I've taught Carcassonne to a number of new players (it's a great "gateway game")! However, the problem that I keep having is with the farmers. Players are able to quickly grasp the idea of putting meeple thieves on roads, soldiers in cities, and monks on monasteries.

But the farmers and their farms confuse the heck out of them during their first game. Generally they are confused about the mechanics of how they work or they don't see their utility. Thus any experienced players surge ahead because the new players just don't understand farms. If I get to play a second game with these new players, they have a better grasp on how farms work and can usually use them effectively, but this is a pain point of the first game.

A friend of mine suggested possibly playing the first game with no farms (giving these new players time to focus on the other mechanics and preventing experienced players from taking advantage of their confusion over farms), then adding in farms for a second game.

What sort of issues might appear if we removed farms in the first game? Would it still be playable? And would this be an effective way of alleviating the trouble we have had with teaching how to use farms?

  • What sorts of farm issues are you experiencing with players? Farms are like any other feature, except that abutting completed cities, rather than constituent tiles are scored (and "completion" doesn't trigger scoring).
    – Aldaron
    Commented Sep 14, 2014 at 15:03
  • @Aldaron The problem is that they work differently than the other features and new players find that confusing. Also, it's hard for them to understand their usefulness until the end of the game. Commented Sep 14, 2014 at 16:43
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    @Aldaron It's much easier to quickly look and see the size/value of a city or road than for a farm, even assuming the field isn't going to grow further. Experienced players will have a much easier time with that, and with guessing whether it'll become more valuable as the game goes on. And the fact that you don't get your farmers back makes any mistakes fairly unforgiving.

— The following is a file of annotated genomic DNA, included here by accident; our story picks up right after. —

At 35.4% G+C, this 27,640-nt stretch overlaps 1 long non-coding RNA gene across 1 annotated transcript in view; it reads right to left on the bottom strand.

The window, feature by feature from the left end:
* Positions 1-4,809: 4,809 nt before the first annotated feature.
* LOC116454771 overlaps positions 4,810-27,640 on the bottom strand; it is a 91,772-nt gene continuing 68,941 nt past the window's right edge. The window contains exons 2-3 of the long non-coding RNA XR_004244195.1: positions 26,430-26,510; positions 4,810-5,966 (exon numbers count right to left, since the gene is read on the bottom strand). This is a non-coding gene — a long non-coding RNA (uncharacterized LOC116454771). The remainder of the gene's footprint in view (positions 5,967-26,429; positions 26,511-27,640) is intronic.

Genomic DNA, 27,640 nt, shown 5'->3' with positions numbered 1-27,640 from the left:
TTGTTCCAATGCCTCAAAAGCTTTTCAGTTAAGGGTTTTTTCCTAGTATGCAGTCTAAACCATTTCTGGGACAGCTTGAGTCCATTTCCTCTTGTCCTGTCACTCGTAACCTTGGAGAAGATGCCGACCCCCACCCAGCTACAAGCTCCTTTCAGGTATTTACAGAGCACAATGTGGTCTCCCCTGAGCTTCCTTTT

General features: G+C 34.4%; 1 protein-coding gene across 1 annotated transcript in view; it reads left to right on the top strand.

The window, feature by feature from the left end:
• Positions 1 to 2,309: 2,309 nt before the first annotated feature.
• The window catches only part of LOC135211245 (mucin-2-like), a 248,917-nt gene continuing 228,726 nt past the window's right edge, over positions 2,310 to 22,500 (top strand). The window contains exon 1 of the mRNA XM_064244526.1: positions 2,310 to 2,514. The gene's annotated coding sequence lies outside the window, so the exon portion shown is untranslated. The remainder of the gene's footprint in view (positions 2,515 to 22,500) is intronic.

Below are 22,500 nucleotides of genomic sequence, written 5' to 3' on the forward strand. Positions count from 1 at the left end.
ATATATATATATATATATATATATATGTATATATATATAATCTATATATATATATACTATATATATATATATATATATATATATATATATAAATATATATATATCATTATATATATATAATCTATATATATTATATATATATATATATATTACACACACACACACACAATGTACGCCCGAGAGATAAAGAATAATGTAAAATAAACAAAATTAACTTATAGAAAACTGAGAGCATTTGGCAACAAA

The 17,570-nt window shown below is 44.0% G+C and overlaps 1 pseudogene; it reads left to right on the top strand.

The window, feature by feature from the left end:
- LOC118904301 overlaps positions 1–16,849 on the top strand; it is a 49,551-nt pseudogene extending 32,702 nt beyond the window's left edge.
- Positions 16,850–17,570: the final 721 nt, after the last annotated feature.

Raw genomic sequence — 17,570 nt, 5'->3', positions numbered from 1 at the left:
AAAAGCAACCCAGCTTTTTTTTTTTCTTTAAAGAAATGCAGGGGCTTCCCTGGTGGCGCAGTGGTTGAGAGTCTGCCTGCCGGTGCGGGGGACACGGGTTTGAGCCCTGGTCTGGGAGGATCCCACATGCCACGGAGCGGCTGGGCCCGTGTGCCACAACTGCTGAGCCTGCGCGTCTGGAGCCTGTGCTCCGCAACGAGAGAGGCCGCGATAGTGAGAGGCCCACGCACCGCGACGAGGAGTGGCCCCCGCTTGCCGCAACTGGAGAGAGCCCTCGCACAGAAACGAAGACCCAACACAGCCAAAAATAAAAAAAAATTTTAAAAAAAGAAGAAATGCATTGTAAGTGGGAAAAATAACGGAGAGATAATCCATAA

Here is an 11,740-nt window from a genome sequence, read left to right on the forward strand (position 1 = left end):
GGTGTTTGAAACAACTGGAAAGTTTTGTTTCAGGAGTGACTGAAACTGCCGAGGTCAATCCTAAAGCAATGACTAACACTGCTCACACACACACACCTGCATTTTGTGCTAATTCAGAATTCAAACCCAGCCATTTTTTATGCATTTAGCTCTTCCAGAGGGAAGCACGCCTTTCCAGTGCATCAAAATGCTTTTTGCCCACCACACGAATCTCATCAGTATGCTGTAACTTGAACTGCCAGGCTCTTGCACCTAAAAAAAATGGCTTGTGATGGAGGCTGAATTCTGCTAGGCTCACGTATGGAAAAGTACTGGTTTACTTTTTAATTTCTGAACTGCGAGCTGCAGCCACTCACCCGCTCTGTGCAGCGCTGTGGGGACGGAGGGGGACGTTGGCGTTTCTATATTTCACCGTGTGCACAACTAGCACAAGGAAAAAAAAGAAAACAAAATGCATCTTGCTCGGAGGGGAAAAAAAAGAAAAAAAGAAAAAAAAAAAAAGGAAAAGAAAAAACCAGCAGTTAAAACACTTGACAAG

– Cascabel
    Commented Sep 14, 2014 at 19:12
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    "farms are like any other feature" - except in when they are scored, how they are scored, and how easy it is to determine control at a glance Commented Sep 17, 2014 at 22:57
  • If your players learn about farms after only one game, why would you want to cut them entirely? Eventually, they will have their first game including farms, no matter how long you postpone it.
    – Hackworth
    Commented Sep 18, 2014 at 8:42

7 Answers 7


You could do, the game would work perfectly well without farmers. I would argue against it because this still leaves the new players in a position where they don't see farms being used and don't see how they can score highly if placed well despite the long-term sacrifice of a piece.

In my experience with teaching Carcassonne, players tend to go very quickly from not understanding how they work, to playing too many farmers too early, then getting a good grasp within a few games. Just be patient.


A couple points of advice here -

1) One easy way to teach the farm mechanic is to run through a sample game of perhaps 5 turns. Make sure to drop a farmer or two during this sample and at the end go through the scoring process. This will get you to the "aha" moment that people have about farmers much more quickly.

2) the game can certainly work without farmers, although it makes the game less interesting for veterans. If you are not going to use farmers, I would remove two meeples from each player's supply, since you will no longer be committing meeples to the board permanently. This will maintain some of the scarcity decisions that have to be made regarding occupying card features. One of the more interesting tradeoffs in the game is deciding how many farmers to commit to the fields at the cost of being able to place more often into short term gains.